Critics’ Picks

Vladimir Slepyan, Abstract Composition, 1958, oil on canvas, 43 x 39 1/2".


“The Thaw”

The State Tretyakov Gallery
10, Lavrushinsky Lane
February 16 - June 11

Though this institution maintains an extraordinary collection of postrevolutionary Russian art, it did not begin the year as many such museums outside of the country did—with an exhibition marking the centenary of the violent, utopian Russian Revolution. Instead, the museum addressed a less contested period: the Khrushchev Thaw. Encompassing fifteen years of his leadership and its aftermath (1953–68), this multimedia exhibition reinforces an accepted narrative—the Thaw as inspiration for brave explorations of culture, science, and the Stalinist past—by culling five hundred objects from over fifty private and public collections in Russia.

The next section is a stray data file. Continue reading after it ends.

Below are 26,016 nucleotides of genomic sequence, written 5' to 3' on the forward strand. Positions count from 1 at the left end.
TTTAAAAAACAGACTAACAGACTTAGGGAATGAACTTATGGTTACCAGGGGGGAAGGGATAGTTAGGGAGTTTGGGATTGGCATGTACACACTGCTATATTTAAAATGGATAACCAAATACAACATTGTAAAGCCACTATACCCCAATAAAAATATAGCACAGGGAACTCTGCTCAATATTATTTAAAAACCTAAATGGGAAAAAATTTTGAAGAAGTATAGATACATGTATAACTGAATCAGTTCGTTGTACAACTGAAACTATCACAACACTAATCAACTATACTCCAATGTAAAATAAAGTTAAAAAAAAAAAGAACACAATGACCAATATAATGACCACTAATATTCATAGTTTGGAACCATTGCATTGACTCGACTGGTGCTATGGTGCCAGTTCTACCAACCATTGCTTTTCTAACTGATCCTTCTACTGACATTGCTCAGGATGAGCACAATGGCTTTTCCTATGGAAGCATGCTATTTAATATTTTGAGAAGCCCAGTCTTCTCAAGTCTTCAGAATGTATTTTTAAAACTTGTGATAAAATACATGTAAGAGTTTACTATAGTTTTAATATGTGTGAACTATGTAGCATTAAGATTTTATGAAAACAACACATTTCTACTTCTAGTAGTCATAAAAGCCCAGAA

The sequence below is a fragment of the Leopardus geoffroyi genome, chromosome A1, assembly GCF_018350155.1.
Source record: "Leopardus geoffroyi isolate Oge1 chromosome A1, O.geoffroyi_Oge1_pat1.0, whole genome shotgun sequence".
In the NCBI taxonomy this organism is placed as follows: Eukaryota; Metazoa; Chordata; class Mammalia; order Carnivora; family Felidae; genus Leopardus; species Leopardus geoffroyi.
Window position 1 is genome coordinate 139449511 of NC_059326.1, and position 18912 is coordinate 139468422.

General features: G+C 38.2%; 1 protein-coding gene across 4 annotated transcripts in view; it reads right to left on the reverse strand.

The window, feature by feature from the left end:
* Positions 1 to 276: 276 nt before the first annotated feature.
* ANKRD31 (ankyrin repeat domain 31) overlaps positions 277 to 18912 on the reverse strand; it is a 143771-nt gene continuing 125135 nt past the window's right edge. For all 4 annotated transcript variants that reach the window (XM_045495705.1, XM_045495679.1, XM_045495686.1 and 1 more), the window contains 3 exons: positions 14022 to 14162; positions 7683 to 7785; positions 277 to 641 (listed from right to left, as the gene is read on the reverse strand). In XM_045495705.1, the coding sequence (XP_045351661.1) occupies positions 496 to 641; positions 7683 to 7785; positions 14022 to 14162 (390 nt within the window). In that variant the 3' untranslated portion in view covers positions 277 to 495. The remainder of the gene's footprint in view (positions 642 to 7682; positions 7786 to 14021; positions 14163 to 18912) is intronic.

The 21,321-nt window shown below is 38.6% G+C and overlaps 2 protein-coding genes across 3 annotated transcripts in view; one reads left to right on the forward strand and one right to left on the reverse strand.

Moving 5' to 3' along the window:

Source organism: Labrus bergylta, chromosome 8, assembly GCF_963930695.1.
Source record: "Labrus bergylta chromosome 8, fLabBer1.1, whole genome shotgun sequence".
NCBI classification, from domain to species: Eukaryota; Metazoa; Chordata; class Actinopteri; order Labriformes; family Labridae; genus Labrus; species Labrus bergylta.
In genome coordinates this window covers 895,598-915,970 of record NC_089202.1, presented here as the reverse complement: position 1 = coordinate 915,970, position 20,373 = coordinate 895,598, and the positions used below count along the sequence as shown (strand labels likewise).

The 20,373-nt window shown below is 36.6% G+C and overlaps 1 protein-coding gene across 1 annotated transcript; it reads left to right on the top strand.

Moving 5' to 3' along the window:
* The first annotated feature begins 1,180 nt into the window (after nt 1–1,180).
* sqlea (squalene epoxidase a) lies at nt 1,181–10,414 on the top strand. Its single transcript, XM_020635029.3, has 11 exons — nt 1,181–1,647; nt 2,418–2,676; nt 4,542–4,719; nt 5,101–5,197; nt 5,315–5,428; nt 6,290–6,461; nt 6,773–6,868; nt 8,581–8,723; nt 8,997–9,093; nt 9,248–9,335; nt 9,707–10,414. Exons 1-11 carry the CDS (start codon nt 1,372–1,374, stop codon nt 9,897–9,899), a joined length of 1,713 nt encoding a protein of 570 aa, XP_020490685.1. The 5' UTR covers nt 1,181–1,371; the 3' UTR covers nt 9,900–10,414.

The show has few surprises, but several instructive highlights. In Yuri Pimenov’s iconic painting Wedding on the Street of Tomorrow, 1962, a bridal party totters through urban construction. Galina Balashova’s interiors for the 1960s Soyuz spacecraft incorporate sofas, bookshelves, and even gravity—familiarizing outer space as a more compact version of life on earth. The installation here also explores the quagmire of abstract art, ignited in part when the USSR resumed participation in the Venice Biennale in 1956. If Fedor Reshetnikov dramatized the Biennale’s preoccupations with abstraction as crude and capital driven with a triptych of cackling dealers and monkey artists (Secrets of Abstractionism, 1958), Erik Bulatov’s rendering of the visual light spectrum in Section, 1965–66, epitomizes a desire to replace overt ideological content with explorations of materials within space. The rhythmic circles and dashes of Vladimir Slepyan’s Abstract Composition, 1958, exemplify so-called technical aesthetics, a style sanctioned for illustrating scientific journals.

The attention given here to cultural production also raises questions regarding the period’s tenacity. As an unprecedented number of Khrushchev-era apartment blocks are set to be demolished across Moscow, how essential will the Thaw remain to Russia’s sense of itself?